Dying to lead from the corporate front

Two deaths have reignited the discussion of stress taking a toll in high places. Is the live-wire routine, threat of hostile takeovers and long working hours reducing life spans?

Published: 21st August 2022 07:54 AM  |   Last Updated: 21st August 2022 11:38 PM   |  A+A-

Billionaire investor Rakesh Jhunjhunwala.

Billionaire investor Rakesh Jhunjhunwala. (Photo | Twitter)

The corporate world is still quite stunned by the passing away of two leaders before their time. Rakesh Jhunjhunwalla, the darling of the stock market, died at 62 on August 14, opening up an outpouring of grief. Anshu Jain, just 59, and former global CEO of Deutsche Bank, died a day earlier of duodenal cancer. His passing away saw a more muted response.

The two deaths have reignited the discussion of stress taking a toll in high places. Is the live-wire routine, threat of hostile takeovers and long hours of grappling with financial and other worries, reducing life spans?

Everyone knew Rakesh Jhunjhunwalla was suffering from illness. He was usually seen in public on a wheel-chair. But his cheery pictures on Akasha Air’s inaugural flight to Ahmedabad 10-12 days ago did not say death was so close at hand. He died of cardiac arrest, but Jhunjhunwalla had a litany of problems. His kidneys were in bad shape. He was a diabetic too and had recently undergone angioplasty.
But the investment world was not about to let him go; more so after he had just launched a new airline and there was expectation he would work wonders.

Anshu Jain was of a different league. He grew up in Jaipur and Delhi, but made his mark as Deutsche Bank’s Global CEO, rising through the ranks as the bank’s first non-white, non-German speaking chief executive in 2012. He was always seen as a hard-driving, competitive banker. A colleague quoted by Financial Times said “Anshu was a killer. He always had a knife between his teeth.” But perhaps he cut too many corners and he fell foul of market regulators and had to leave Deutsche Bank.

After he joined Cantor Fitzgerald, a much smaller investment bank, and he was diagnosed with duodenal cancer, he blamed Deutsche Bank and the stress on the job the organisation had caused him.

Stress, the silent killer

In the case of Jhunjhunwalla and Anshu Jain, the direct impact of ‘corporate’ stress still needs to be assessed. But there are umpteen cases chronicled where depression from failure has directly claimed lives. Sample the case of Lalit Sheth: It was a rags-to-riches story where in 1976 Sheth came to Mumbai and pioneered the group travel industry with his company, Raj Travels.

Then he took two wrong decisions – launch of Raj Air as a high value pilgrim air taxi, and a luxury passenger bus ine – both of which went under. Laden with crores of debt he couldn’t pay, 10 years ago on 1 August, Lalit Sheth stopped his car on the Worli Sea Link, in Mumbai, and slipped into the sea to disappear forever.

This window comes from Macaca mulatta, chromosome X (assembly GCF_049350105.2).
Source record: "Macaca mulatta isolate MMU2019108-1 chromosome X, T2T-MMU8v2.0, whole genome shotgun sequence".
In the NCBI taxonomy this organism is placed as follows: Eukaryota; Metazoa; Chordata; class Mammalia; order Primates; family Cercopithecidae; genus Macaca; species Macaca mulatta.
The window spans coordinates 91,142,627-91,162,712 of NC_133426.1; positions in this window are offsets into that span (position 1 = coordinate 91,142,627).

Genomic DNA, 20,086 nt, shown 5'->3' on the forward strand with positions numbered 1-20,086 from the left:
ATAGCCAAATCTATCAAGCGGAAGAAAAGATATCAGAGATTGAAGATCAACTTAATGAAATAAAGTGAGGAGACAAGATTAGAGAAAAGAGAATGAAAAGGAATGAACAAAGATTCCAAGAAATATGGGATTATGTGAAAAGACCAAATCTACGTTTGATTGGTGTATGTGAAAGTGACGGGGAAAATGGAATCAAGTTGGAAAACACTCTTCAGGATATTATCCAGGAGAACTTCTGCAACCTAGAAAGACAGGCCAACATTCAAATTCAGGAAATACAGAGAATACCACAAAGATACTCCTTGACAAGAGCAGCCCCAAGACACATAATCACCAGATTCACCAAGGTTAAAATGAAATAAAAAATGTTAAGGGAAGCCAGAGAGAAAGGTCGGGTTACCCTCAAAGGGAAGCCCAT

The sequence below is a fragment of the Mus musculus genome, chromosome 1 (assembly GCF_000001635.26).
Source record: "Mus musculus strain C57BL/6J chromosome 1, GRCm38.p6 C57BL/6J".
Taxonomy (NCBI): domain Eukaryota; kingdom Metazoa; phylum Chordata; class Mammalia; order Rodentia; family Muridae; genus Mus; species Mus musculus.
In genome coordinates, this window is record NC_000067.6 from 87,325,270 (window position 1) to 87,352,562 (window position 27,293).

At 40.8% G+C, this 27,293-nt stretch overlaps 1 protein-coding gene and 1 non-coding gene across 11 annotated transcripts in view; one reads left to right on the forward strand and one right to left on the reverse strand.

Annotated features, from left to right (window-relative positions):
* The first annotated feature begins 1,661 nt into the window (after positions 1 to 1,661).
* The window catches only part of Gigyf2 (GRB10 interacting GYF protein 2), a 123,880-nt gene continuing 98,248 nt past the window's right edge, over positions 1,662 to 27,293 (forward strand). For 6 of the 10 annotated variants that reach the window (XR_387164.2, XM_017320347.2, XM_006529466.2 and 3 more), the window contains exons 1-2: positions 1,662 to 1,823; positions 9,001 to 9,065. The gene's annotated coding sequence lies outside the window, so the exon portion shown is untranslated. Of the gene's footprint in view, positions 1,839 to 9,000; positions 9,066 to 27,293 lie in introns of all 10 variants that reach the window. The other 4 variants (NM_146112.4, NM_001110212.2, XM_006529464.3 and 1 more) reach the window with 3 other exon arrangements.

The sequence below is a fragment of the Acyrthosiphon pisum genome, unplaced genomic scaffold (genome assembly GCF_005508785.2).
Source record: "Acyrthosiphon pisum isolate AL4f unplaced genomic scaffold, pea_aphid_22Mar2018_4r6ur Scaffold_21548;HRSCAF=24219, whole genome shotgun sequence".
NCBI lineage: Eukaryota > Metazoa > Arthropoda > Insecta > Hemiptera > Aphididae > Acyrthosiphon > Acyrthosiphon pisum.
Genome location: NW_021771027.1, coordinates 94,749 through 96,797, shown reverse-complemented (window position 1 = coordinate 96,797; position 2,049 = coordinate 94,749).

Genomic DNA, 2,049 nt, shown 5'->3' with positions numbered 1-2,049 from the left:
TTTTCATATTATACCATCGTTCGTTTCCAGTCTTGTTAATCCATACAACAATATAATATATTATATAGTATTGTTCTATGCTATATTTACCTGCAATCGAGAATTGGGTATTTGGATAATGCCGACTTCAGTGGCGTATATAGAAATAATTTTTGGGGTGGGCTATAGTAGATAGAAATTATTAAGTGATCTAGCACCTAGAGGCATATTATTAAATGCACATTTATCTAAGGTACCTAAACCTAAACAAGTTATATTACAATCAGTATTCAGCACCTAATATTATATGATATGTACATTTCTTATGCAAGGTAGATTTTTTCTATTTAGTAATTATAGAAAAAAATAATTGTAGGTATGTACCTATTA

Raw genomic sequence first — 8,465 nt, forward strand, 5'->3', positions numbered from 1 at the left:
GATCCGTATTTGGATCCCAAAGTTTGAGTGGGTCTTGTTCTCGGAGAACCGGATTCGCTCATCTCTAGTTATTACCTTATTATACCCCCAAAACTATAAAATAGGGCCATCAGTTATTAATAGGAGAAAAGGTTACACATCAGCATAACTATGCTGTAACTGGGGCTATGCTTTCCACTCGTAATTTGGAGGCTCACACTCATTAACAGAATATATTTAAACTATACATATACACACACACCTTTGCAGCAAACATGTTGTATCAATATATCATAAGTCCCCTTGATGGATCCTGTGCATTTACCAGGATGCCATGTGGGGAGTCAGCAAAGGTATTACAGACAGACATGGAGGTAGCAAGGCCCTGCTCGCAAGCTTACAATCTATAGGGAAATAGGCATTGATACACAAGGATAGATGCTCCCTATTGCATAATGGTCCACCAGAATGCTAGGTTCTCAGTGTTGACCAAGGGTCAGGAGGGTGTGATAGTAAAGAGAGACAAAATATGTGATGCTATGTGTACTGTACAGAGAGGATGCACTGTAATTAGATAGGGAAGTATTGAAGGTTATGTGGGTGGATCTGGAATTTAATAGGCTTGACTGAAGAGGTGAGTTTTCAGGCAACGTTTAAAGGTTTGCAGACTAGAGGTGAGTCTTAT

In 2015, Michael A. Freeman, M.D. University of California, and his team researched mental health concerns among entrepreneurs and found 72% they surveyed reported mental health issues. The most poignant was the case of Reddit co-founder Aaron Swartz.

He took his life at 26 after suffering months of depression in 2013, just before he faced a court trial for ‘stealing’ articles from the M.I.T. server which he wanted to make public. Besides his pioneering work as an online entrepreneur, Swartz was an Internet activist who stood against digital censorship. His family said he suffered months of depression as agents investigated his hacking activity.

“There is a moment, immediately before life becomes no longer worth living, when the world appears to slow down and all its myriad details suddenly become brightly, achingly apparent,” he wrote in a 2007 post titled: A Moment Before Dying.

Ageing faster

A working paper released last year by the US’ National Bureau of Economic Research found that CEOs of large companies can age faster and die sooner due to the high-stress scenarios of the job. Working with lifespan data and on-the-job photos of Fortune 500 chief executives, the study, for instance, found that a “30% median firm stock-price decline over a two-year horizon” has an effect similar to 1.5 years of aging.

Other studies have pointed in the same direction. A much-quoted research work by Harvard Business School Professor Tom Nicholas tracked the status and mortality rates of more than 1,000 managers and other employees at General Electric, starting in the 1930s. Results showed that high-level business executives died three to five years earlier on average than lower-level workers at GE, and work-related stress had a bearing on the shorter life spans.

Corporate capitalism, by its very nature, looks at business performance in terms of revenue and profit; and the human functionary – shorn of all the trappings – is a cog in the proverbial wheel. Intrinsically, therefore, the stress in the system is transmitted to the organization’s decision-making network; and the higher up the ladder, the greater the stress.

An entire body of social practice – HR or Human Relations – has therefore been developed to ensure there is a safety valve in the system to prevent the pressure cooker from exploding. But that is provided external factors remain constant.With fast-changing regulations, political upheaval and a yo-yoing international economy, the business enterprise is exacting a higher human cost every day.


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